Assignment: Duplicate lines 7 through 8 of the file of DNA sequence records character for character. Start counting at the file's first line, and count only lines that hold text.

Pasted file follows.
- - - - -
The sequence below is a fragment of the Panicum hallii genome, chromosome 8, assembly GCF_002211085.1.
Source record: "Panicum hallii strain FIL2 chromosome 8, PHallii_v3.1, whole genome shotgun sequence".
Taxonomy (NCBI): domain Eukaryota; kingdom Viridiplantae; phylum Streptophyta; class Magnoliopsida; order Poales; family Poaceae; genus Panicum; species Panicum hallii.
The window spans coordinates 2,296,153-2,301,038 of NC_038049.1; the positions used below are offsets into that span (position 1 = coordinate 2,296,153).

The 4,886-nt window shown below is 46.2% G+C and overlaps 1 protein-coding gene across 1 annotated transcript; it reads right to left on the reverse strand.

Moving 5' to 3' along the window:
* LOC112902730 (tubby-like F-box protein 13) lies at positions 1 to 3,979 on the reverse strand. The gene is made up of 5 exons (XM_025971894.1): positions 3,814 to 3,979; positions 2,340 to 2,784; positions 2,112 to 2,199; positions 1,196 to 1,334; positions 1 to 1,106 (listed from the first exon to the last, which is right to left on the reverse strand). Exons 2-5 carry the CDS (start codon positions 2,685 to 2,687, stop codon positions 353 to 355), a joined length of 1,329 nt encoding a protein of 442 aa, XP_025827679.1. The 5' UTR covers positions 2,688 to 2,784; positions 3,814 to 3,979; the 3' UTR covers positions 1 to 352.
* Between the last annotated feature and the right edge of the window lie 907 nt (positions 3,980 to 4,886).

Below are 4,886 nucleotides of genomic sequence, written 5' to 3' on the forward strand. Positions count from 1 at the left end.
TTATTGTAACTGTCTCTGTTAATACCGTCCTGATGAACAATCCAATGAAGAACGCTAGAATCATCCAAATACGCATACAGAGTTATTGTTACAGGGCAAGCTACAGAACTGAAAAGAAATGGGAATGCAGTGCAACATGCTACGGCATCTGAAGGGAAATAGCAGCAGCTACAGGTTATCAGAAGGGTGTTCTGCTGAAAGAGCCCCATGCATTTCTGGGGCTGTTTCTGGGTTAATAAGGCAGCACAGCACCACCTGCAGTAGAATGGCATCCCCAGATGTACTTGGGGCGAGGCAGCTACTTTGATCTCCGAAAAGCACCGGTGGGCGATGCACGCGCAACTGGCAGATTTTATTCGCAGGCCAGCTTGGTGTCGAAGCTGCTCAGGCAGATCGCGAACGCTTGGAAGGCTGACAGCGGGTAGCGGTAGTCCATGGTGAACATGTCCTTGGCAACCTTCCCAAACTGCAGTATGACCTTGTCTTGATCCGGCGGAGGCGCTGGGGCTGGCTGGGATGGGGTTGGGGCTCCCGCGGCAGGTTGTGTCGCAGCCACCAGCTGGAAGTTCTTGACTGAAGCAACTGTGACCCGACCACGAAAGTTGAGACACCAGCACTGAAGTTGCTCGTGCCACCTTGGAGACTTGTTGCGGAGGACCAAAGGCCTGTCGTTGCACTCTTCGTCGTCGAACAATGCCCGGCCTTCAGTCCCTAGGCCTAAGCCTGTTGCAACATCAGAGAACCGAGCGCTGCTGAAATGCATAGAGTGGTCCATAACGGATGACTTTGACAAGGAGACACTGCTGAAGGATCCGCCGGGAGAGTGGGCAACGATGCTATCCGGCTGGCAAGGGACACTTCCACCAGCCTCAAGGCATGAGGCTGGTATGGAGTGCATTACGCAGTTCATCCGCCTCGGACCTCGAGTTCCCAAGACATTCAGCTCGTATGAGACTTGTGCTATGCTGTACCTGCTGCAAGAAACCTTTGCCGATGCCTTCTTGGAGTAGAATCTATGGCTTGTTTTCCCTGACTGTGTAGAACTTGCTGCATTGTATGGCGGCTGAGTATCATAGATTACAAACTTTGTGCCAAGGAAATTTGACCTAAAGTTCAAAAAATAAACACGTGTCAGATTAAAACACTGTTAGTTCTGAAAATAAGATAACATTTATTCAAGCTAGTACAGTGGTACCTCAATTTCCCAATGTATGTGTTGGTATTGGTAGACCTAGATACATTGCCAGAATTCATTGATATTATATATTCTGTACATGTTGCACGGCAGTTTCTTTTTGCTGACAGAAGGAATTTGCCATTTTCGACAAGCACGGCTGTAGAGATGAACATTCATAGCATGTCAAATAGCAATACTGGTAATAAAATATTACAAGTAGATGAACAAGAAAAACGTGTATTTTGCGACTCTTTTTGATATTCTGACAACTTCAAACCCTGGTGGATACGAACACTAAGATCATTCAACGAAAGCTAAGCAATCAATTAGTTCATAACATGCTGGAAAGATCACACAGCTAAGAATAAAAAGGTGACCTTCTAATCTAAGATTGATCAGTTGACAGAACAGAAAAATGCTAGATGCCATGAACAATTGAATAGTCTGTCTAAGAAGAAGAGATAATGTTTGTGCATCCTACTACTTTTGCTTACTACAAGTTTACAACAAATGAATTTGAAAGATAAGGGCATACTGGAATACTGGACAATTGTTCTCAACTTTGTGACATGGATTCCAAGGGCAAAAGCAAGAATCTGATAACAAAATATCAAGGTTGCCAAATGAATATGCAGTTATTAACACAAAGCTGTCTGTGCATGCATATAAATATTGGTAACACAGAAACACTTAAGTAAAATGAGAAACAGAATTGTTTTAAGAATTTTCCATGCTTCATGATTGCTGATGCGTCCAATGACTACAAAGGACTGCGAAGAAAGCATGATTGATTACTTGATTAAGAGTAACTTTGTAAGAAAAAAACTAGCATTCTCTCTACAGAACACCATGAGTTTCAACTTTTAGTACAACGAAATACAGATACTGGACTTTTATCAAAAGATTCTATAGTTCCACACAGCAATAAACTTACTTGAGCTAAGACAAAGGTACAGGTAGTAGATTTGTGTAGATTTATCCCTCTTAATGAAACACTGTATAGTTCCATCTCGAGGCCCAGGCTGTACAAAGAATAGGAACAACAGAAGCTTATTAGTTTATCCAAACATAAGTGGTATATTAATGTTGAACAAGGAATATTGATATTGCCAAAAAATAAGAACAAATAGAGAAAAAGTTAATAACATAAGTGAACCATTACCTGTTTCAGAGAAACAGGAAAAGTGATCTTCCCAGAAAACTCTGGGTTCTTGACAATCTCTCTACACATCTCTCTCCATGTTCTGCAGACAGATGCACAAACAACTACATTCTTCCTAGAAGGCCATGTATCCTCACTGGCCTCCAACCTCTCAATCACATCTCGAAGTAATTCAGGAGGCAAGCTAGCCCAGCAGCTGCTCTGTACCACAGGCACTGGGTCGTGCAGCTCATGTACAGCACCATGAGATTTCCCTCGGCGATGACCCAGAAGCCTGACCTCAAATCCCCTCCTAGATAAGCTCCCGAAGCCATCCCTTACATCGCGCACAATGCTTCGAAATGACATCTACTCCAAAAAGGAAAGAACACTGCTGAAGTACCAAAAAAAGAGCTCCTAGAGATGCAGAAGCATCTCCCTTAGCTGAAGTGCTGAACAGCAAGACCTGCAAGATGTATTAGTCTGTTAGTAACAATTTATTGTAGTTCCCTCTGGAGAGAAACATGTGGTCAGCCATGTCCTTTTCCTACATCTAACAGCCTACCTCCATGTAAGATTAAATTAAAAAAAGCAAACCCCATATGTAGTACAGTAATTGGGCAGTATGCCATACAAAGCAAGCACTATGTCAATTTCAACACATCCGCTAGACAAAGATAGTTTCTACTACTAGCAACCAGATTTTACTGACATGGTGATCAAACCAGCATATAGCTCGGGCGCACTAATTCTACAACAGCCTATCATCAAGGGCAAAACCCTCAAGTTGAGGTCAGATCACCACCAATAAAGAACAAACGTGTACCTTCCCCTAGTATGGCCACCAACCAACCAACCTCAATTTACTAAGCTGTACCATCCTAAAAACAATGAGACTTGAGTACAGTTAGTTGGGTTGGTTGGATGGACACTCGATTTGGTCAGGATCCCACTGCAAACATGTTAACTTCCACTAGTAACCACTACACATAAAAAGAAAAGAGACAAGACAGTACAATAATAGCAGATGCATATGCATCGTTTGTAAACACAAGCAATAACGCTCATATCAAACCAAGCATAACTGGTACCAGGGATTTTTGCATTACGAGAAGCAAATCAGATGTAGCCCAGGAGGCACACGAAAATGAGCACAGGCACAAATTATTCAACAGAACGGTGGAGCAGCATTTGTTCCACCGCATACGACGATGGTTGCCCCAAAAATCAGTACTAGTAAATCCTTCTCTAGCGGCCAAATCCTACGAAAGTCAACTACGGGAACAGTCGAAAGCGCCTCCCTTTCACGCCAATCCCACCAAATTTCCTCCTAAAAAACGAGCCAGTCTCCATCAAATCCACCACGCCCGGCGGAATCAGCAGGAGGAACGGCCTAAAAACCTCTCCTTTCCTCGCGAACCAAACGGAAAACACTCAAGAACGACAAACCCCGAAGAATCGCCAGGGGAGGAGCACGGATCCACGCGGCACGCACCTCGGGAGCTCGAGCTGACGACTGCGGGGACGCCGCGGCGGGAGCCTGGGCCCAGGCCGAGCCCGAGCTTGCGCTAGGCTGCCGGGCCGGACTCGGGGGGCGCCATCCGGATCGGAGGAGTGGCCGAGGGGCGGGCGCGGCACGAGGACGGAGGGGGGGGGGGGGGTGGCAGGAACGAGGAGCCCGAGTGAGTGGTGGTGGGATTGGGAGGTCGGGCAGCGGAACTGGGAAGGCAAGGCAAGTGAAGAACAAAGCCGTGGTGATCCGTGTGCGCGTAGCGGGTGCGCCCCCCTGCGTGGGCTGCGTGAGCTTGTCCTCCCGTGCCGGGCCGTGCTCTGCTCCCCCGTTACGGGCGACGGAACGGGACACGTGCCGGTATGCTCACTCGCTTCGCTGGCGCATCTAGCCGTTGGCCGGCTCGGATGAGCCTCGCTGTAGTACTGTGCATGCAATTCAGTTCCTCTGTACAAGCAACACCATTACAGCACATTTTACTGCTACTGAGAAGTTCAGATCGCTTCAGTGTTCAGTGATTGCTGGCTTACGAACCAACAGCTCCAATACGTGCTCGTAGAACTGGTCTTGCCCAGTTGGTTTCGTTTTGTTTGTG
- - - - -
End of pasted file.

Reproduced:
* LOC112902730 (tubby-like F-box protein 13) lies at positions 1 to 3,979 on the reverse strand. The gene is made up of 5 exons (XM_025971894.1): positions 3,814 to 3,979; positions 2,340 to 2,784; positions 2,112 to 2,199; positions 1,196 to 1,334; positions 1 to 1,106 (listed from the first exon to the last, which is right to left on the reverse strand). Exons 2-5 carry the CDS (start codon positions 2,685 to 2,687, stop codon positions 353 to 355), a joined length of 1,329 nt encoding a protein of 442 aa, XP_025827679.1. The 5' UTR covers positions 2,688 to 2,784; positions 3,814 to 3,979; the 3' UTR covers positions 1 to 352.
* Between the last annotated feature and the right edge of the window lie 907 nt (positions 3,980 to 4,886).